Thursday, December 17, 2009

Last Call

Senate will be up all night.
The Senate will get a brief respite from its struggle over health care reform tonight--a six hour break before returning for a procedural vote on defense appropriations.
That recess ends at 12:01 AM.  Republicans want to delay?  It's time for some make up work.

So Now What, Zandar?

As Yellow Dog reminds me, I've been saying for months now that if there was no public option, the Dems would get screwed in 2010.  I said it then.  I say it again now.  Now, the public option is dead.  The results will be rather obvious.
Republican House Minority Leader John Boehner took aim at Democratic House Speaker Nancy Pelosi's remark Wednesday that she was "always in campaign mode" and would sell voters next year on Democratic achievements.

"I hope she does a great job of marketing all the garbage they passed this past year," he said at a year-end press conference, vowing "we're going to continue to be the party of better solutions."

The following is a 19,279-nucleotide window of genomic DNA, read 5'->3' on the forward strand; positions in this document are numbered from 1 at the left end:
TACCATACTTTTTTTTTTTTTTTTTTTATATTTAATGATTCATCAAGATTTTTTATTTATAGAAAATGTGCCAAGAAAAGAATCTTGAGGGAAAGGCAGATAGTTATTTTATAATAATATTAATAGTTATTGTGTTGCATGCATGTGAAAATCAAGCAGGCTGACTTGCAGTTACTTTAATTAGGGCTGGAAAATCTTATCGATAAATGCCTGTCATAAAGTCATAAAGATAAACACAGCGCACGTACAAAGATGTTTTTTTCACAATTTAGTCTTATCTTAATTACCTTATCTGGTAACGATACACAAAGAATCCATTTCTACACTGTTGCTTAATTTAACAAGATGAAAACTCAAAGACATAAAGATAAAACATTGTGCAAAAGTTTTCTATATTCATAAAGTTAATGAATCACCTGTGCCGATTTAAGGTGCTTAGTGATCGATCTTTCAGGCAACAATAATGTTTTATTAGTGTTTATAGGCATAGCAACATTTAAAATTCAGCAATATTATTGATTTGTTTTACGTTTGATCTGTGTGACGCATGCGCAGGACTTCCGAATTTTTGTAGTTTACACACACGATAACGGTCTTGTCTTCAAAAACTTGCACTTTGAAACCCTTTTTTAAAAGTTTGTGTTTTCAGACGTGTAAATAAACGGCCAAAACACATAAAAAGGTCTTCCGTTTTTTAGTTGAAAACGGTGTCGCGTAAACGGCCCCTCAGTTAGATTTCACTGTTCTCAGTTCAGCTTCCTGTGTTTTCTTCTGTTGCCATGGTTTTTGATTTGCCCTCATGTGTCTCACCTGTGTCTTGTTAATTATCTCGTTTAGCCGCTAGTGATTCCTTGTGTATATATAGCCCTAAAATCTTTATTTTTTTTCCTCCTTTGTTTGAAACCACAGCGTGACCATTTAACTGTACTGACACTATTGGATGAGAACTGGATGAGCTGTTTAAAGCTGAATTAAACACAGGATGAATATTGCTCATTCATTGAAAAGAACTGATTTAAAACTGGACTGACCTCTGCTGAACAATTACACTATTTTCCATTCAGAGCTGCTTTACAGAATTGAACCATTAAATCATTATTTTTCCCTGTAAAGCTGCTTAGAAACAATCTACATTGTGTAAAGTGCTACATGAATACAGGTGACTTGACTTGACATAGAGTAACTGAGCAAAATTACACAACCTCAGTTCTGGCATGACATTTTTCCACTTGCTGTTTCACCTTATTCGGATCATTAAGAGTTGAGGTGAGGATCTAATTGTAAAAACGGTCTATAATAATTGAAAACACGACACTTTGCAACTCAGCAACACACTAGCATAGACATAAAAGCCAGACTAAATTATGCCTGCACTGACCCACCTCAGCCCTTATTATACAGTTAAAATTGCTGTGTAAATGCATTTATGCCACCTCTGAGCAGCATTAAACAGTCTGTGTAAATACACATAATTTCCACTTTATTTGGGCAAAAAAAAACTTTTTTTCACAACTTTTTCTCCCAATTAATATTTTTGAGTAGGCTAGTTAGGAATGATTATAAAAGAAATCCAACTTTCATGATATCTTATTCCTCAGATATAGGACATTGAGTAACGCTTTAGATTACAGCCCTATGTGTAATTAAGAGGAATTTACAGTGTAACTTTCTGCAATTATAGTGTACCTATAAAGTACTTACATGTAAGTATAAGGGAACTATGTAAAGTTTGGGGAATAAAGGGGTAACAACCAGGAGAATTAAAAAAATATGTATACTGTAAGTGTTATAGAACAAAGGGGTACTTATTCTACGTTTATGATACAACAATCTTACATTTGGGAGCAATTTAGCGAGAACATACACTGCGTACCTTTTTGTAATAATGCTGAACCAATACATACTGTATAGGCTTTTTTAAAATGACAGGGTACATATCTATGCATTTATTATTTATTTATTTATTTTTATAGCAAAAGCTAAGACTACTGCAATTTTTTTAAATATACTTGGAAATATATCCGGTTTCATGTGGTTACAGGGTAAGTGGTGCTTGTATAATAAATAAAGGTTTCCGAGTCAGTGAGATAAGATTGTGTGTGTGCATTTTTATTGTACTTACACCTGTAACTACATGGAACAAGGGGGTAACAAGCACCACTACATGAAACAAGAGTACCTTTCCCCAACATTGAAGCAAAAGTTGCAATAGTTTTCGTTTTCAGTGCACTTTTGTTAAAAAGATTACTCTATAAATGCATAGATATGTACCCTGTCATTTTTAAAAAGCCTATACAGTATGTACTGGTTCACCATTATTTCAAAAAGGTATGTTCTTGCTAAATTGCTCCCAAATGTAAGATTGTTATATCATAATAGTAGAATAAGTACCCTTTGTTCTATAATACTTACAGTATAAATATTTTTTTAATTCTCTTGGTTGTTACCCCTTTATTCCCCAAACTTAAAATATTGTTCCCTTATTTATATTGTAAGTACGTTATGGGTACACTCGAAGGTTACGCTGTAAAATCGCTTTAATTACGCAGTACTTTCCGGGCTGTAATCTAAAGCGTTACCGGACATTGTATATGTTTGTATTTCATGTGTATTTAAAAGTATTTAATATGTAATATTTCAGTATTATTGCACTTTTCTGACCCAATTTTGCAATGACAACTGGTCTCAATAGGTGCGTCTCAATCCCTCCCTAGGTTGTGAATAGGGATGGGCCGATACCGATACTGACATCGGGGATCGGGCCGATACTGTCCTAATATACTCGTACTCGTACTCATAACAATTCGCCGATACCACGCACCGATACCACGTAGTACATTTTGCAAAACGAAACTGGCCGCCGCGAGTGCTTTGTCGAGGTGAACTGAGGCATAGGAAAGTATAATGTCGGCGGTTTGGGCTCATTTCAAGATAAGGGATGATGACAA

Recent public opinion polls show Republicans -- who were thrashed in the 2006 and 2008 elections -- narrowing the gap with Democrats to a virtual dead heat in a generic ballot ahead of next year's contest.
The US president's party typically loses seats in mid-term elections, and surveys have also found deep worries about the direction the country is headed and about the bleak economic picture, including historically high joblessness.

"Right now we've got double-digit unemployment, we're got red ink as far as the eye can see, permanent bailouts, and no long-term plan to put any of this back in shape," said Boehner.
Orange Julius there doesn't have a plan either.  But you know what? He still figures he'll be Speaker of the House come January 2011.